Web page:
4 March 2013

March Madness: The Liaden Universe

As the doldrums of slushy-iced filled February moves into slushier snow days of March, I realize I am in need of a mission.  A reading mission that is, not a cold war John Le Carre type.  I take that back, my desperation is critical enough that I would consider flying off to Berlin, trench-coat in hand in pursuit of plans stolen by the Commies.  Cabin fever sits firmly on my brain.  

My first attempt in developing a reading adventure quest was a big fail.  Last spring I was struck by the desire to expand my Star Wars book knowledge.  Unfortunately, this grand pursuit came to a lurching halt having subsequently read and disliked The Thrawn Trilogy. Devastated (exaggerate much?) by not discovering a hidden, creative, vast world of prose all wrapped tightly up in The Force, I swore off missions.  Obviously, I haven't learnt my lesson as here I am again developing a reading pursuit that is not only interesting but achievable.  The question is what to read.  The most adventurous quest I have been able to find is the guy who is reading in order of star date, every Star Trek book published.   Blink. This is no mere idea, this is a life pursuit or more simply expressed a nut job geek glorifying in what he loves best.  While I jest, I read his blog, even linking to it on Thank the Maker. From one geek to another, I salute you.  

No sharp corners in Steampunk
Fine and dandy, but honestly, what should I read?   Steampunk? Images of punk rock bands of teens rolling through apocalyptic 25th century sub-burbs pop into my brain. (too much cyberpunk in my past)  While the Apocalypse is not far off, Wikepedia informs me that  Steampunk is a sub-genre of science fiction that typically features steam powered machinery, especially in a setting inspired by industrialized Western Civilization during the 19th century.  Therefore, steampunk works are often set in an alternative history of the 19th century's British Victorian era or American "Wild West", in a post-apocalyptic future during which steam power has regained mainstream use, or in a fantasy world that similarly employs steam power.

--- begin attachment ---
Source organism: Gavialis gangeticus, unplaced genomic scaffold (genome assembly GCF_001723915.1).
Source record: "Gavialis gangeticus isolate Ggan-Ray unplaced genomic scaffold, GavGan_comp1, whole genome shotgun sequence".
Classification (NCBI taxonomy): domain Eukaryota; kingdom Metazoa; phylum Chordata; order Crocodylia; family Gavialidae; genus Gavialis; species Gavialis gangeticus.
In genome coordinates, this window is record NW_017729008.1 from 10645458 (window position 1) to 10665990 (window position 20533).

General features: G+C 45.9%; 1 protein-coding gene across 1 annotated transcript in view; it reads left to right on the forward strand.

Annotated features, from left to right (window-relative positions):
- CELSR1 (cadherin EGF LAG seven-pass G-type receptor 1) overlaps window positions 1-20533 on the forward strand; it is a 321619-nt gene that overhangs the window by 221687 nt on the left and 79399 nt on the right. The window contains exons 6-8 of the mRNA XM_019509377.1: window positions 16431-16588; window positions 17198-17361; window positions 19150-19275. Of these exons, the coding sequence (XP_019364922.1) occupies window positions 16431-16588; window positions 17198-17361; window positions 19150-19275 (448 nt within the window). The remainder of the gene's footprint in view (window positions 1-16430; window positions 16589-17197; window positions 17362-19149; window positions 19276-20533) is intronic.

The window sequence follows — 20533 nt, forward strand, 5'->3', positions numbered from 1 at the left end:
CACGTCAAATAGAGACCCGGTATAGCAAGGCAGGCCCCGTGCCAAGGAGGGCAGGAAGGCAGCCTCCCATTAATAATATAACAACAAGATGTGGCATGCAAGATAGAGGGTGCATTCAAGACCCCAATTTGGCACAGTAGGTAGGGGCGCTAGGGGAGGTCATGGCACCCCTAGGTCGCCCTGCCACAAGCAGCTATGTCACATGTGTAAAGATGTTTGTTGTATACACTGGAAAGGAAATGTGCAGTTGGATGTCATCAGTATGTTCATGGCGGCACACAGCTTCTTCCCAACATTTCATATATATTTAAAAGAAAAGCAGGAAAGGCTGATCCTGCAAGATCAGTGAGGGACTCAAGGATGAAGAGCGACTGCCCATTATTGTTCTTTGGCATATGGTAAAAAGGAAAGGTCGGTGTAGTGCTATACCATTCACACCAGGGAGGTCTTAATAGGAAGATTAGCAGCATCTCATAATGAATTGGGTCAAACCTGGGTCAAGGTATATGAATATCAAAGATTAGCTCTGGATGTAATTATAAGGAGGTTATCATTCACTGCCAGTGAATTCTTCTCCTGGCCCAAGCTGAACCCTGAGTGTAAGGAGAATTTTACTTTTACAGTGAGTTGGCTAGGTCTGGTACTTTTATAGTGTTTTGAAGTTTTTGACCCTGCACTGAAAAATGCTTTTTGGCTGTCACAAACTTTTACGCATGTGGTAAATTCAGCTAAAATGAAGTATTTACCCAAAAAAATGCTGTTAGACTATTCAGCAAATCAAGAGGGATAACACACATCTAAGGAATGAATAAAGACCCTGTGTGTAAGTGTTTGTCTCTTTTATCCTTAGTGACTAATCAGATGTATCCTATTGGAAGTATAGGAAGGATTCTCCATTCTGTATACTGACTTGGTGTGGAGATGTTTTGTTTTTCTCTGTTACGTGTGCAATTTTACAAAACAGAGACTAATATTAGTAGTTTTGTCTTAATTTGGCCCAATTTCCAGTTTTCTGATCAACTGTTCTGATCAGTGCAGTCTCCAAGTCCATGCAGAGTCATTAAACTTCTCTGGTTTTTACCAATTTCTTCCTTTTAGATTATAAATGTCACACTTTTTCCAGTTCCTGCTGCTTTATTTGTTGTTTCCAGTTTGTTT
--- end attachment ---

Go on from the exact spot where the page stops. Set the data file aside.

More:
What the crap?
Finding myself at a decision crossroad, I ponder, do I want to venture down this steam-inspired fantasy world or find something, how shall I express this, less weird.  Rather rich coming from the one who has recommended books with a homicidal vampiric crew member, and cyborg, time travelling immortals.  In my own defence, we all have our own built in weirdness scale, mine happens to freak out at Victorian alternative history with too many gears, gas masks and goggles lying about.  

And suddenly, (it so happens it was very sudden) I arrived at the answer:  The Liaden Universe.  A year ago I spent a lovely month being introduced to this series and then was thoroughly distracted by teen angst.  My neglect has turned fortuitous as now I have my mission and you have months of prose regarding this series ahead of you.  Lucky bastards.   The Liaden Universe, written by Sharron Lee and Steve Miller is, you guessed, space opera.  Do you take comfort in my predictability? The universe is complex, spanning eons with three major divisions of the human race represented:  Liadens, Terrans and Yxtrangs.  Rammed with every type of emotion and plot development, these books will be taking me on a mission of pure kick-ass reading fun.